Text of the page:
Coastal Exposure to Sea-Level Rise under Climate Change Scenarios A Case Study: Southern Coast of Iran along the Sea of Oman

Document Type : Research Paper


1 PhD Candidate, Department of Environment Faculty of Natural Resources, University of Tehran, Iran

2 Professor, Department of Environment, Faculty of Natural Resources, University of Tehran, Iran

3 Professor, Department of Environmental Sciences, Gorgan University, Iran

4 Professor, Department of Reclamation of Arid & Mountain Provinces, University of Tehran, Iran

5 Researcher, Department of Geosciences and Geography, University of Helsinki, Finland

6 Distinguished Professor, Department of Earth and Planetary Sciences, University of California, Santa Cruz, USA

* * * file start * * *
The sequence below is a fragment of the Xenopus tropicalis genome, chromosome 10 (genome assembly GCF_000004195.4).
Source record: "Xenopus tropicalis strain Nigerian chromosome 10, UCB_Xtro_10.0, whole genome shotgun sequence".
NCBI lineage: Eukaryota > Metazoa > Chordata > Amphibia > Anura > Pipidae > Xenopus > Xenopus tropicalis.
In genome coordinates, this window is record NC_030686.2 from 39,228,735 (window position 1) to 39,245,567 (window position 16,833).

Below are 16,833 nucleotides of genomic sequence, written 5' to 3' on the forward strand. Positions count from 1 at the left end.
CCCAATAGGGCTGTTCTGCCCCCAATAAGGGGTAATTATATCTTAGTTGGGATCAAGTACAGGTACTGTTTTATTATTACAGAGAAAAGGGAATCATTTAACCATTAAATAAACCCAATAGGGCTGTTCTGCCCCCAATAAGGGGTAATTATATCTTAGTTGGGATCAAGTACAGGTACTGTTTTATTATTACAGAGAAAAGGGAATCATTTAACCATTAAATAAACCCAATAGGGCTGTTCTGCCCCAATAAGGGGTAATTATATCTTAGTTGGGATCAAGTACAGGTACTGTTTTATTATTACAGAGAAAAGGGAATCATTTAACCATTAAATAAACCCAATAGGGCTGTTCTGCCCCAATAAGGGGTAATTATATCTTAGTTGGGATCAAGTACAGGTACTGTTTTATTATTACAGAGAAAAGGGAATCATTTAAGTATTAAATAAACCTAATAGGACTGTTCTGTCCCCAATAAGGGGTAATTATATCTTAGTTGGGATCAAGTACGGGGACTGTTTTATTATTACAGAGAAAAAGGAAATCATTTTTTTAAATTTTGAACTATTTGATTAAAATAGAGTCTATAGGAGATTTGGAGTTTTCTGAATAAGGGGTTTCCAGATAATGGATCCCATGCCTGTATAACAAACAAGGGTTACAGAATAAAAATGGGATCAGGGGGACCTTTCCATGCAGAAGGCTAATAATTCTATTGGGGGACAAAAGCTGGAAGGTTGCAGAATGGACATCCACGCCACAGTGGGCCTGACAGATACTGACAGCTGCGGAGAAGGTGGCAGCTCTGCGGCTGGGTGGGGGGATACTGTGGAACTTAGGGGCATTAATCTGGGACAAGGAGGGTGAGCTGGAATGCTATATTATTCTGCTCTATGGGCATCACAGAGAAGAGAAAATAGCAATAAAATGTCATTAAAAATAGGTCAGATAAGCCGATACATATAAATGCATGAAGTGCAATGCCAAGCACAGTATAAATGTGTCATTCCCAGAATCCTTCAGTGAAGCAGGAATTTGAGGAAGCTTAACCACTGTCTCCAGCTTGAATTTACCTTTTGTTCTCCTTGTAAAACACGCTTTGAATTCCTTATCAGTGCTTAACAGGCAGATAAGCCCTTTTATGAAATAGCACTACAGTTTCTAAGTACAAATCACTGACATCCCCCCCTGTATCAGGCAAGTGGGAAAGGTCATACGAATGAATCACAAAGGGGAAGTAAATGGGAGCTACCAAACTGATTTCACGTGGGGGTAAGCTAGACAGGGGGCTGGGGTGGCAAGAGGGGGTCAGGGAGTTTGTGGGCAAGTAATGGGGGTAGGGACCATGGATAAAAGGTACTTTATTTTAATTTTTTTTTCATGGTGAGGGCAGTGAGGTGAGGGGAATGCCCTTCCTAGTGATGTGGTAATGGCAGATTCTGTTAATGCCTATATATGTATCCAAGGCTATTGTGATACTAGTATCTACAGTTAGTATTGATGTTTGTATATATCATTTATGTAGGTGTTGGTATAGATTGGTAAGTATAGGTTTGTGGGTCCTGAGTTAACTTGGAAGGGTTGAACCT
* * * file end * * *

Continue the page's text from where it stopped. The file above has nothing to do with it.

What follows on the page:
Human-induced climate change has had worldwide impacts on coastal human and natural systems. Sea-level rise (SLR) due to climate change is one of the biggest challenges human civilization is facing in coastal regions today. Over the past 25 years of satellite altimetry, global sea level rose at an average rate of 3.3 mm/yr. (13 in. /century), but this rate is accelerating. Global mean sea-level rise (SLR) will continue during the 21st century, very likely at an increased rate. Climate related SLR has major adverse effects on coastal systems. Assessing the vulnerability of individual coastal areas to future inundation is essential in order to develop adaptive management strategies to cope with the future impacts of sea-level rise. In this vulnerability assessment, exposure of the 292 km coast of southern Iran (Jask County) along the sea of Oman has been studied. To identify areas that would be inundated by future sea-level rise we applied NOAA’s modified bathtub model, and used high estimates of projected global sea-level rise for all RCP scenarios for the year 2100 from the IPCC Fifth Assessment. The results of inundation mapping indicate that under RCP 2.5 scenario (with 0.55 m of SLR) about 299 sq. km. would be inundated. For RCP 4.5 and 6 (with 0.63 m of SLR), about 334 sq. km., and under extreme sea- level rise (RCP 8.5 and 0.82 m SLR) about 449 sq. km. will be inundated. In addition the results indicate although only 1% of the entire coastal area falls into the urban/built category, this includes the most populous city in the county, 2 strategic ports, as well as an airport and industrial zones. Assessing the socio-economic and ecological vulnerability of coastal areas subject to future sea-level rise can assist government officials, managers or decision makers in developing appropriate action plans to adapt to and mitigate sea-level rise impacts. This is particularly timely along the southern coast of Iran where development is in an early stage.


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